"All it takes is for the right person to cut the wrong person off that's having a bad day," said APD Homicide Detective Israel Piña.
Detective Piña is currently investigating his second road rage homicide of 2023, which happened Saturday, Sept. 30.
Detective Piña says Teressa Fergueson was on the phone with a friend driving home from work when she got into a minor crash with a silver four door vehicle.
"Our victim had pulled over, we're presuming that, to exchange information or to make contact with the other driver and at some point, the other vehicle, the suspect in the other vehicle shot and killed our victim," he said.
As that case continues to be investigated, Austin police continue to receive reports of road rage on a weekly basis.
"It's definitely one that we're experiencing a lot more of," said Detective Piña.
In 2022, APD had 180 cases of road rage collisions investigated by the aggravated assault unit. So far in 2023, that number sits at 107 with two homicide cases.
Detective Piña says this year has an average of 11 road rage cases a month, with some involving a firearm.
"There's no way to pinpoint exactly one specific item that causes this," he said. "There's no excuse for it, but we can see how people become extra frustrated."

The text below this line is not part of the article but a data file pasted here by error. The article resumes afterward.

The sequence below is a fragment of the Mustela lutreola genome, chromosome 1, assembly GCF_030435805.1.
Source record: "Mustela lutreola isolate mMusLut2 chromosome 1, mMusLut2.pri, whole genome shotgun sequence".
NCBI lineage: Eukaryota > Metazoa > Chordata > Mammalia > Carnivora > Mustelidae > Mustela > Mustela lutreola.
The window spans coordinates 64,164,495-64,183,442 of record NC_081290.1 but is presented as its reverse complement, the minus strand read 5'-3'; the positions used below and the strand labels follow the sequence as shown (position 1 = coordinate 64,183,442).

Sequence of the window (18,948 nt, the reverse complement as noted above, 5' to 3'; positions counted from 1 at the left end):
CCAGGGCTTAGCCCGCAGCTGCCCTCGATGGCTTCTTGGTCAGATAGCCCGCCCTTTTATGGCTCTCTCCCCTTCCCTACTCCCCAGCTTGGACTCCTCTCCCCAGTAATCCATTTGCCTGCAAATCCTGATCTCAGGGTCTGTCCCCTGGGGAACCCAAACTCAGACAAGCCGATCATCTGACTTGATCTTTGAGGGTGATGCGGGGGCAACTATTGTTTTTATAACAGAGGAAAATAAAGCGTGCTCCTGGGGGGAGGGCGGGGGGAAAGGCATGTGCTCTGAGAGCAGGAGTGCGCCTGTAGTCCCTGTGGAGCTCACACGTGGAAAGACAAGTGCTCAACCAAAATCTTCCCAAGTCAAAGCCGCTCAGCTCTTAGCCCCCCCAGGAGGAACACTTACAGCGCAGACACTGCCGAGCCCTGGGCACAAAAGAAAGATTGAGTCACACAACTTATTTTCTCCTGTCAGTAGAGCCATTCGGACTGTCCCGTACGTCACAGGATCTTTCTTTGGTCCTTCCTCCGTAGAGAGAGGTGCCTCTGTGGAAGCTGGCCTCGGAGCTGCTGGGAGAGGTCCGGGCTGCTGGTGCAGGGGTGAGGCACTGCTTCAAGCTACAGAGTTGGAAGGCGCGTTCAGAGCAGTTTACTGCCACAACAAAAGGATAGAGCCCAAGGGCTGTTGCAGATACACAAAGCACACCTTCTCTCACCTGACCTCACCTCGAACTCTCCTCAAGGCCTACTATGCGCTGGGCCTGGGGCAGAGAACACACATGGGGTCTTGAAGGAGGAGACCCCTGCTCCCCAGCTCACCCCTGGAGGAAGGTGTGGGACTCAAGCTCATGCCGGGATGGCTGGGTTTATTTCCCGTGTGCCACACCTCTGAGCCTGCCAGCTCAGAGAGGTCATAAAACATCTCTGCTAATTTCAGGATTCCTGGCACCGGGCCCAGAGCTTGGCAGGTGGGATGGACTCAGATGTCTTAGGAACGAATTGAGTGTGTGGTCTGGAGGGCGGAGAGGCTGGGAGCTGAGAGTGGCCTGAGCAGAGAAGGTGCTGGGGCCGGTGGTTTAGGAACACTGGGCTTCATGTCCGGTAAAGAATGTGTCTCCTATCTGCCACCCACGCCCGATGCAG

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Depending on the case, Detective Piña says road rage incidents reported have ranged from anything from a homicide down to terroristic threat or aggravated assault. He says it is important to be respectful on the road as a driver and remember it is not a race to get to your destination.
"I don't think anyone wakes up in the morning, hops in their car and just starts looking to pick a fight with someone," he said. "Most of these are absolutely preventable. Just be courteous, you know, be courteous and remember that we all have to share the road."
If you do find yourself in a road rage incident, Detective Piña says it is important to always report it to 911. He says stay in your car and be prepared to provide information on the situation along with what the vehicle looks like and the plate number.
"If someone is coming at you in a very apparent threatening manner or a weapon is involved, you just need to get out of the area, but there's some follow up with that, just don't leave, you still need to call the police and let us know that the incident occurred that way," he said.
Anyone with any information should contact the Austin Police Department at 512-974-TIPS. You may submit your tip anonymously through the Capital Area Crime Stoppers Program by visiting austincrimestoppers.org or calling 512-472-8477. A reward of up to $1,000 may be available for any information that leads to an arrest.